Jane Austen: A Woman’s Wit

Miss Austen
understood
the smallness of life
to perfection.
She was
a great artist
equal in her small sphere
to Shakespeare…”

Alfred Lord Tennyson

I cannot imagine a lovelier way to spend a winter’s day than at the enthralling exhibition at the Morgan library currently featuring the life, work, and legacy of Jane Austen (1775–1817), one of the most widely read and most beloved writers in English literature. Offering a close-up portrait of the iconic British author, whose popularity has surged over the last two decades with numerous motion picture and television adaptations of her work, the show provides tangible intimacy with Austen through the presentation of more than 100 works, including her manuscripts, personal letters, and related materials, many of which the Morgan has not exhibited in over a quarter century.

Austen wrote perhaps 3,000 letters over the course of her 41 years, most to her sister, Cassandra, who burned many and expurgated others that she believed reflected badly on Jane or other family members. Only 160 survive; the Morgan holds 51, more than any other institution. This exhibition offers a healthy sampling, some with pieces cut out in Cassandra’s quest for decorum.

Here, in the trace of Austen’s hand, can be seen her vibrancy, fluency and discipline; the script is careful, clean, yet fast. In some letters, you can feel an almost ecstatic volubility. And the famous Austin wit is unmistakable.

In one of the crosshatched letters to Cassandra, Jane confides that she must have drunk too much at a ball the night before; she danced 9 of the 12 dances, she said, and “was merely prevented from dancing the rest by the want of a partner.”

Think of that physical energy modified and controlled to conform with social propriety, adhering to the manners that she both celebrates and mocks in her fiction. That energy erupts, again and again, almost mischievously.

“Mr Waller is dead, I see,” she announces. “ I cannot grieve about it, nor perhaps can his Widow very much.”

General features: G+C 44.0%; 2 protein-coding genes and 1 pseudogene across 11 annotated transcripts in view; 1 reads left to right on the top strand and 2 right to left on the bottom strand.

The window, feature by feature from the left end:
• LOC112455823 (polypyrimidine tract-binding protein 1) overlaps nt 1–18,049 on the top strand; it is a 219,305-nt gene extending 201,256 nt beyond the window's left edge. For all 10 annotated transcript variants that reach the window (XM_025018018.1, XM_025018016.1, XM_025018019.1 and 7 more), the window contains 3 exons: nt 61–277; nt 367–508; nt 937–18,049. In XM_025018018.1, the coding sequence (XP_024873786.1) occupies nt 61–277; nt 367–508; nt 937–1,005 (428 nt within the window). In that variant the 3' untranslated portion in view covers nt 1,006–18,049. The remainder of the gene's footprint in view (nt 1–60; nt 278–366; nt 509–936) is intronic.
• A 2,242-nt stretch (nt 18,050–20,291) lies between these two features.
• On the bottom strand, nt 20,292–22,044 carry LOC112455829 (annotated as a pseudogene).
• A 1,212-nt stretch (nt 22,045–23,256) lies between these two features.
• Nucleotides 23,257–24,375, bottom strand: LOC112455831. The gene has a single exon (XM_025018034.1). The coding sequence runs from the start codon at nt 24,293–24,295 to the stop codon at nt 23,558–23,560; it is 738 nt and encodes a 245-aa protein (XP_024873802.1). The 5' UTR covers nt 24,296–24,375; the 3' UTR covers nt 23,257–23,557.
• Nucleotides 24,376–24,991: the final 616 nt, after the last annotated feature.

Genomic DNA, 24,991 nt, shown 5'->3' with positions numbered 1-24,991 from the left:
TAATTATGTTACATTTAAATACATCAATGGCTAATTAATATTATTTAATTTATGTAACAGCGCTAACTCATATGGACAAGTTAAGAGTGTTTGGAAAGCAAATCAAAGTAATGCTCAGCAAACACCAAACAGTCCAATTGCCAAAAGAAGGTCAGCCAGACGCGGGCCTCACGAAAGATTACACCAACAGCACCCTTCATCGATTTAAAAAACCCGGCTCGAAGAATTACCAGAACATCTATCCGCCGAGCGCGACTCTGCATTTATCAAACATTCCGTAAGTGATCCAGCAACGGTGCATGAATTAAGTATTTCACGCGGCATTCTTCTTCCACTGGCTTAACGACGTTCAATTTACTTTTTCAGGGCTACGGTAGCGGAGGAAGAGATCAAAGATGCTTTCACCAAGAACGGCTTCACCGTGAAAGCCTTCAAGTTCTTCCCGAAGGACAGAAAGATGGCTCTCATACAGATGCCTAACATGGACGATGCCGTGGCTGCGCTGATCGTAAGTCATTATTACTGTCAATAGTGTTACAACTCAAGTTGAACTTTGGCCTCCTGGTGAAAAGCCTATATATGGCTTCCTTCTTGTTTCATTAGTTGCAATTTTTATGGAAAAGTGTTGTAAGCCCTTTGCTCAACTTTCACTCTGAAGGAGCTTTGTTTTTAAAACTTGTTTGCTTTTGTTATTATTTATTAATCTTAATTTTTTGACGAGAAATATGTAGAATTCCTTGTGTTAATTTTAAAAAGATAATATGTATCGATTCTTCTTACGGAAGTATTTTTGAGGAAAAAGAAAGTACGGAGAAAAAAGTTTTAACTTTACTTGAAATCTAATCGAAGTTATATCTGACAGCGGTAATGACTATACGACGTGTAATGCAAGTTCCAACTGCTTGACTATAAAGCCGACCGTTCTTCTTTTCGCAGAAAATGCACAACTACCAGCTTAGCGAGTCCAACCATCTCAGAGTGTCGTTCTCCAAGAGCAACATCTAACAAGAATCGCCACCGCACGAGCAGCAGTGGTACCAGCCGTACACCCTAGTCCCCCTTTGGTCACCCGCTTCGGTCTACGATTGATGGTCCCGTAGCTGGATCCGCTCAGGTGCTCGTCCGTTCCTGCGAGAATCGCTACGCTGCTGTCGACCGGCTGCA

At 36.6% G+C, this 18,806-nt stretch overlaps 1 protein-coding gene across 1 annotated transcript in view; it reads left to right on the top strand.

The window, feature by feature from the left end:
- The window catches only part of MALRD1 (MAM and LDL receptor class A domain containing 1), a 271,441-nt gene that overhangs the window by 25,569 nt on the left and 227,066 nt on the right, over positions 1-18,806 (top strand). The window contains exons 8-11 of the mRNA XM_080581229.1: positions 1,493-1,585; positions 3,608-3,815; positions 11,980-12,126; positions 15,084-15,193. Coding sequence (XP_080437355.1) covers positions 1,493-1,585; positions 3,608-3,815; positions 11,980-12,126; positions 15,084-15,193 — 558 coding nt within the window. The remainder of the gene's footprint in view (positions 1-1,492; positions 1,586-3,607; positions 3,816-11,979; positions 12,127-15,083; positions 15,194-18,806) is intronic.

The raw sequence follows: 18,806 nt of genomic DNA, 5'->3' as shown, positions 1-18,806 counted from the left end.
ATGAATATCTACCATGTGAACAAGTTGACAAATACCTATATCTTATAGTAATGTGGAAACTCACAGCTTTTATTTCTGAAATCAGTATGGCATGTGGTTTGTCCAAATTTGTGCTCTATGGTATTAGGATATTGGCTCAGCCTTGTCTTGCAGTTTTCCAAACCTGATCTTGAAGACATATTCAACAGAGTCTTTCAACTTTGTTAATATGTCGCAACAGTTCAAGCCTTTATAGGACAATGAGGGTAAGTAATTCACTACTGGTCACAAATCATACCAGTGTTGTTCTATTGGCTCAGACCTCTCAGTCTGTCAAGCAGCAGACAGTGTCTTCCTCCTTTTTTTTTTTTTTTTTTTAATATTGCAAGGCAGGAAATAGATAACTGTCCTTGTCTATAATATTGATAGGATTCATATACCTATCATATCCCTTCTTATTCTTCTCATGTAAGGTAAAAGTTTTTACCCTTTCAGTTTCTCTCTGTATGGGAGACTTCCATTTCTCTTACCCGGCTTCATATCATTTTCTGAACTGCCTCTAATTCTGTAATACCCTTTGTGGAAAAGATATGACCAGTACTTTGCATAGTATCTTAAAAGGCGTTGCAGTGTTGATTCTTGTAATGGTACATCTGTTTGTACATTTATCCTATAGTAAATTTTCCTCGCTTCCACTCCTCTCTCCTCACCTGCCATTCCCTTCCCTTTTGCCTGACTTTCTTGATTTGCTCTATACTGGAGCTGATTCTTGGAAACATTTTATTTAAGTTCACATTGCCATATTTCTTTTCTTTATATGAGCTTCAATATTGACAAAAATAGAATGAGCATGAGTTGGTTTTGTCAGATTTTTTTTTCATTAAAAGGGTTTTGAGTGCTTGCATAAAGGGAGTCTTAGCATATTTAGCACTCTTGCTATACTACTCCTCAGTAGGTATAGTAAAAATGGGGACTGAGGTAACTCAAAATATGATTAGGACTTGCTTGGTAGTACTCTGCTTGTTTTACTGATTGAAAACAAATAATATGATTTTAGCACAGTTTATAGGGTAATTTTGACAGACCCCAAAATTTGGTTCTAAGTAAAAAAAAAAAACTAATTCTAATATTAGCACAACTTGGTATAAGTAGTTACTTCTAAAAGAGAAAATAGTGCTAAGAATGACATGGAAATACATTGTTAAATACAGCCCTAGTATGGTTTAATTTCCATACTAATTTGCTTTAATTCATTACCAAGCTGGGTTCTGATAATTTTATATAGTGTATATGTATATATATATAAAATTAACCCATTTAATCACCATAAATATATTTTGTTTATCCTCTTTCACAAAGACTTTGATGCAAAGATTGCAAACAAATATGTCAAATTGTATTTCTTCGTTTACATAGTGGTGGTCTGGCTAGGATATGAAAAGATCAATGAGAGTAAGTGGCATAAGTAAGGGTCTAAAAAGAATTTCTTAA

Because paper was expensive, Austen typically used a single sheet, folded in half to make four pages. But when she had more to say, she would fill all usable space, then (as was sometimes the custom) turn the sheet sideways and write perpendicularly over her own script. She completed one letter here by turning it upside down and writing between the lines. One must marvel at the unfathomable dedication required in the simple act of writing in the 18th century.

A Woman’s Wit: Jane Austen’s Life and Legacy also includes first and early illustrated editions of Austen’s novels as well as drawings and prints depicting people, places, and events of biographical significance. A highlight of the exhibition is a specially commissioned film by the noted Italian director Francesco Carrozzini, featuring interviews with artists and scholars that is rich, thoughtful and, dare I say, refreshingly, articulate.

“A Woman’s Wit: Jane Austen’s Life and Legacy” runs through March 14 at the Morgan Library & Museum, 225 Madison Avenue,

The Divine Jane: Reflections on Austen from The Morgan Library & Museum
NYTimes: Exhibition Review

Image (top): Drawing by Isabel Bishop of a scene from “Pride and Prejudice.”

 

 

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~ by eaesthete on 01/07/10.

4 Responses to “Jane Austen: A Woman’s Wit”

  1. Dear EA

    Lovely post. I’m fascinated by how she used every space on the paper to write, and with such fluidity and presicion. I wish I was closer to visit the exhibition.

  2. As a ‘Janeite’ myself, I regret that I don’t live anywhere close to NYC. But thanks for transporting me to the Morgan exhibit via your post.

  3. While at the Morgan Library, you should pick up a copy of “An Illuminated Life,” a biography of Morgan’s first curator, Belle D’Acosta Greene. She was an errant esthete if ever there was one. The Morgan is one of my favorite places in NYC – I’m jealous!

    • Rebecca,

      Thank you for the recommendation. I shall relish the reading of it and, perhaps, give the lady her due in an upcoming post. Again, many thanks.

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